Can we switch inheritances?
Two brothers don’t want to share the two properties they inherited. They’d rather switch inheritances, so that each brother inherits a separate property. Can the estate handle this?
Inheritances Can Be Complicated
Q: My brother and I inherited two houses upon my father’s death. We each share half interest in each property. Since Dad died, my brother spends most of his time at one property and I end up at the other.
We’re concerned that selling the properties is complicated by the half ownership. This is particularly true if one of us passes away before the other.
The properties are currently worth about the same amount. Is there a simple way to place each property solely in one name rather than buying out the other? If all parties are in agreement, could there be a quit claim title transfer for both properties through a title search company? Or, is a lawyer required for this transaction?
Switch Inheritances Properly
A: It shouldn’t be too difficult to arrange the title of each home in such a way that each of you owns one home in its entirety. Your brother could convey his interest in the home you prefer to you and you could convey your interest in the home he lives in to him.
Depending on where you live, the paperwork might be as simple as preparing two deeds for the transfers. The deeds need to be prepared properly. If not, you’d wind up with a mess on your collective hands down the road.
For example, real estate transfers in some states may require other documentation that could include the payment of transfer fees, filing or recording charges, and municipal inspections. Start by callingyour local municipality to see what their requirements are for the filing or recording of a deed in your specific situation. Additionally, in some states and localities, the transfer could potentially trigger the reassessment of the property for real estate tax purposes.
Use Real Estate and Tax Professionals to Simplify Switching Inheritances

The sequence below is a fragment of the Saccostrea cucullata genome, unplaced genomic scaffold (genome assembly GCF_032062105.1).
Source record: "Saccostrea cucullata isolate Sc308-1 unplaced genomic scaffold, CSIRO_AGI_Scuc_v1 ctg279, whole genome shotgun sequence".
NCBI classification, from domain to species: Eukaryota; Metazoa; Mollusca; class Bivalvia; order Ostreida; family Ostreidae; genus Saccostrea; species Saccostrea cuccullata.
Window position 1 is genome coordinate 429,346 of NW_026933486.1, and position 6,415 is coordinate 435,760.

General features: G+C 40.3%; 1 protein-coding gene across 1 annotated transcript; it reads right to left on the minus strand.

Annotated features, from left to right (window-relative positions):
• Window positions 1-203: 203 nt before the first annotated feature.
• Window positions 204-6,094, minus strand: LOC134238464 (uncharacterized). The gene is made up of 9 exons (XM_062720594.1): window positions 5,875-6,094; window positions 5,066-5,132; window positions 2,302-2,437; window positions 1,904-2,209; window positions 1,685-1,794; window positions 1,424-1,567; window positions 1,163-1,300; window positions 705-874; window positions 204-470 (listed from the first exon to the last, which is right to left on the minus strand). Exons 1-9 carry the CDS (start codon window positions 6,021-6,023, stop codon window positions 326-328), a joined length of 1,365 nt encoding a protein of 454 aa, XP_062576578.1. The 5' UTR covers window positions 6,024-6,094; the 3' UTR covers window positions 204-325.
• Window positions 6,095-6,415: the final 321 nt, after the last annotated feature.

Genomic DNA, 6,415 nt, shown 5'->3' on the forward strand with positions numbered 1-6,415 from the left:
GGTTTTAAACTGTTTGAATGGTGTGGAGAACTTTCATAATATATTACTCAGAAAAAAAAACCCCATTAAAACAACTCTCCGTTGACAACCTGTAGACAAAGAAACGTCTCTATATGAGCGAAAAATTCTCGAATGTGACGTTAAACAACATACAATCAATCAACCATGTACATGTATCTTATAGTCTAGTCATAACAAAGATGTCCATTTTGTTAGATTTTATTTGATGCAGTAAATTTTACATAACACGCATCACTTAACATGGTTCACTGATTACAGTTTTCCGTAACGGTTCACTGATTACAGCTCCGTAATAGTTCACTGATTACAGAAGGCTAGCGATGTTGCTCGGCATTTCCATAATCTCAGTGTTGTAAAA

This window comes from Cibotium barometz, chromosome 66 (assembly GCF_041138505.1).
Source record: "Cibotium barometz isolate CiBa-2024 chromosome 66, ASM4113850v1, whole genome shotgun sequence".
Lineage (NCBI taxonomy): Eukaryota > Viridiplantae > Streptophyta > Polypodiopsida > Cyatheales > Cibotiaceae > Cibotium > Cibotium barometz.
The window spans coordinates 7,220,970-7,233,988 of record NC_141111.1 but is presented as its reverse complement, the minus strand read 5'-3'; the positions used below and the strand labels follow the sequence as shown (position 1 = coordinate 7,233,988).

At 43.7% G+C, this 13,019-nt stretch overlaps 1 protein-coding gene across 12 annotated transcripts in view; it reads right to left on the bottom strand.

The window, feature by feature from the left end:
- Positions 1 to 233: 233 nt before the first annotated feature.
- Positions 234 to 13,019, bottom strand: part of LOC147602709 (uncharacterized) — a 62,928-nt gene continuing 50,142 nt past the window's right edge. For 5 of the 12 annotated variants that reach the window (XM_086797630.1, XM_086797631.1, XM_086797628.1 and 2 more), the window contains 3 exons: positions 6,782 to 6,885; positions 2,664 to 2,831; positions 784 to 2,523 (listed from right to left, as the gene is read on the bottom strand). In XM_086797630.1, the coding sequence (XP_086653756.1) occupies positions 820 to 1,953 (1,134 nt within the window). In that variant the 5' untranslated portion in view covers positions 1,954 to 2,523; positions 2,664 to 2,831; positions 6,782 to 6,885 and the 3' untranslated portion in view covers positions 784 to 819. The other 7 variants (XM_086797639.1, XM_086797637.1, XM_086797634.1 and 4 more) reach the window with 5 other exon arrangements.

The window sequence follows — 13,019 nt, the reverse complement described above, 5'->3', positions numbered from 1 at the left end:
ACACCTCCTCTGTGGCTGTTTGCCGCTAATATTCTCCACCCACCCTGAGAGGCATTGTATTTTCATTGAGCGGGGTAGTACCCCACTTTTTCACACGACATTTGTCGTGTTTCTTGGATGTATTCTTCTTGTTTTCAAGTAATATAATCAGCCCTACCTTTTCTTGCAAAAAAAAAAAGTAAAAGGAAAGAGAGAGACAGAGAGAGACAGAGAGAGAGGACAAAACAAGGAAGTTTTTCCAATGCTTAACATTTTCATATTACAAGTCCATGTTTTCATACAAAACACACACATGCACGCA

That’s why we think you should hire a local real estate professional to assist you in preparing the deeds and any other documentation you’ll need. This professional may be a real estate attorney, settlement agent or title company representative, depending on where the properties are located, and how each of those parties works in real estate transactions. If the properties are in two different states, you may need a professional who understands each area’s specific rules and requirements.
But, we think you should spend a little bit of money to make sure you do everything correctly. You might also want to have a conversation with your tax preparer or an accountant. Choose someone with extensive experience with real estate transfers. The transfers could trigger an income tax issue. Why? You are transferring your ownership of a home you own to your brother. He will do the same with the property he owns. You may face tax repercussions depending on how these transactions are viewed by the IRS.
At play is the value of the properties when your father died, and their value today. Usually, when a parent dies, the heirs inherit the property at its value around the time of the parents death. If the properties had the same value at the time of your father’s death and are still about the same value, there may not be any tax considerations. But, it would be nice to know before you sign and file the deeds.